Aliquippa honored seniors Evanna Lay and Dacari Hall before the game. Hall was not in attendance as she is currently at Children’s Hospital fighting an upper respiratory infection, Lindsey said. Not that it stopped her from enjoying some of the night, though. She and the team FaceTimed with each other in the locker room before and after the game.

“She was really excited to see the girls and everything,” said Lindsey. “It’s just a great feeling. We’re a family. That’s what family does.”

Aliquippa coach Dwight Lindsey reacts to his team’s 40-33 win against Freedom. (Emily Matthews/Pittsburgh Union Progress)

It had been 13 years since the Aliquippa girls last won a section title and 31 years since they were last unbeaten section champs, both milestones the program has achieved in just the past week. The Quips won their only WPIAL titles when they captured four in a row from 1987-90 and their only PIAA titles came when they won back-to-back crowns in 1989 and 1990.

“We just want to make it as far as we can and get every record that we can,” Johnson said.

And while doing so they might just be inspiring a future generation of Lady Quips. Close to a dozen young girls wearing Aliquippa jerseys sat in the bleachers across from the Aliquippa bench loudly cheering on the team Monday.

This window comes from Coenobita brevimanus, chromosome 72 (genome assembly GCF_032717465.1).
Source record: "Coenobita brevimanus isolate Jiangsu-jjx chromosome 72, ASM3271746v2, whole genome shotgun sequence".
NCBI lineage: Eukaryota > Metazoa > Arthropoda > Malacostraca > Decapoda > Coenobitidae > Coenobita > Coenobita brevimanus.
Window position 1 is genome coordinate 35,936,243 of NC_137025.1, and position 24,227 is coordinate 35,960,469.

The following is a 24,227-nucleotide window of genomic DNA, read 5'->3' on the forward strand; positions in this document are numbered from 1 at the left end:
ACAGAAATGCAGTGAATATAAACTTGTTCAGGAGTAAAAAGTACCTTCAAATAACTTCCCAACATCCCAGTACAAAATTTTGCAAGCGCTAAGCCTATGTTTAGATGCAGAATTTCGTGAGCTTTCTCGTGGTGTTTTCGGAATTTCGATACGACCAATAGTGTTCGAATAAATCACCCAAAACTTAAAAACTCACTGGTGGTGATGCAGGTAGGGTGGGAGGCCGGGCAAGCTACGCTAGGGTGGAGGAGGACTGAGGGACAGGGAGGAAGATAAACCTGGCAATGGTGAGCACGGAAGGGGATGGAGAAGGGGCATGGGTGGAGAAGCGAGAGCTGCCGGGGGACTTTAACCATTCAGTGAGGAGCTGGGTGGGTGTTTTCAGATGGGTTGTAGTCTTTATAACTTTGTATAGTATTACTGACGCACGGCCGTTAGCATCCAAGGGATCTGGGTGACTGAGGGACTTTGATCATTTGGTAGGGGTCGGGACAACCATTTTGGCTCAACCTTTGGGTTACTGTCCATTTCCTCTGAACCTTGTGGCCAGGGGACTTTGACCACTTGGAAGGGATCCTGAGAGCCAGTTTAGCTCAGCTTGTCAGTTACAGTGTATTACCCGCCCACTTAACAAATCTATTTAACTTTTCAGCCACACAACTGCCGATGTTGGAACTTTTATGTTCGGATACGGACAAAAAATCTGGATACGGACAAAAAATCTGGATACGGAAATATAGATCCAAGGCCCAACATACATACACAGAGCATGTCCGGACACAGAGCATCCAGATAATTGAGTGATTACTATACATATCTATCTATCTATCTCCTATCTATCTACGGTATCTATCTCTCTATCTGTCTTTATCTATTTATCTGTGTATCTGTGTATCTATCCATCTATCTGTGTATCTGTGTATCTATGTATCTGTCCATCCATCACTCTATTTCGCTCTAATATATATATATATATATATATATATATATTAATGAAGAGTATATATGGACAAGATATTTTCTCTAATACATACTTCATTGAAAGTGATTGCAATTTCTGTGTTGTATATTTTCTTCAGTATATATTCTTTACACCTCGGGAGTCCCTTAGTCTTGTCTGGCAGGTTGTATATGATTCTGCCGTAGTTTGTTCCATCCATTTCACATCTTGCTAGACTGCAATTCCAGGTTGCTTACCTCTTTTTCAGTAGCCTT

That led the team’s coach to return to memory lane.

“Kind of like what I said about me seeing those ‘89 and ‘90 teams and looking at them like rock stars, I’m sure those youth kids feel the same way seeing Aunesty go off the glass and play well, Carla hit a big shot or Yaree (Carter) on the glass doing her thing,” Lindsey explained. “I think that these kids get to see that and get some motivation and get some hope from that and say, ‘Hey, I want to do that in a few years when I get in ninth or 10th grade.’

“We’re just trying to change the culture. It wasn’t always like this. We’re just trying to embrace it and let these kids know that it’s OK to play girls basketball. You don’t have to be just a cheerleader. You don’t have to be just a volleyball player. You can do all three. So that’s what we’re trying to do.”

Brad is a sports writer at the Pittsburgh Post-Gazette, but he's currently on strike. Email him at

Brad Everett

Brad is a sports writer at the Pittsburgh Post-Gazette, but he's currently on strike. Email him at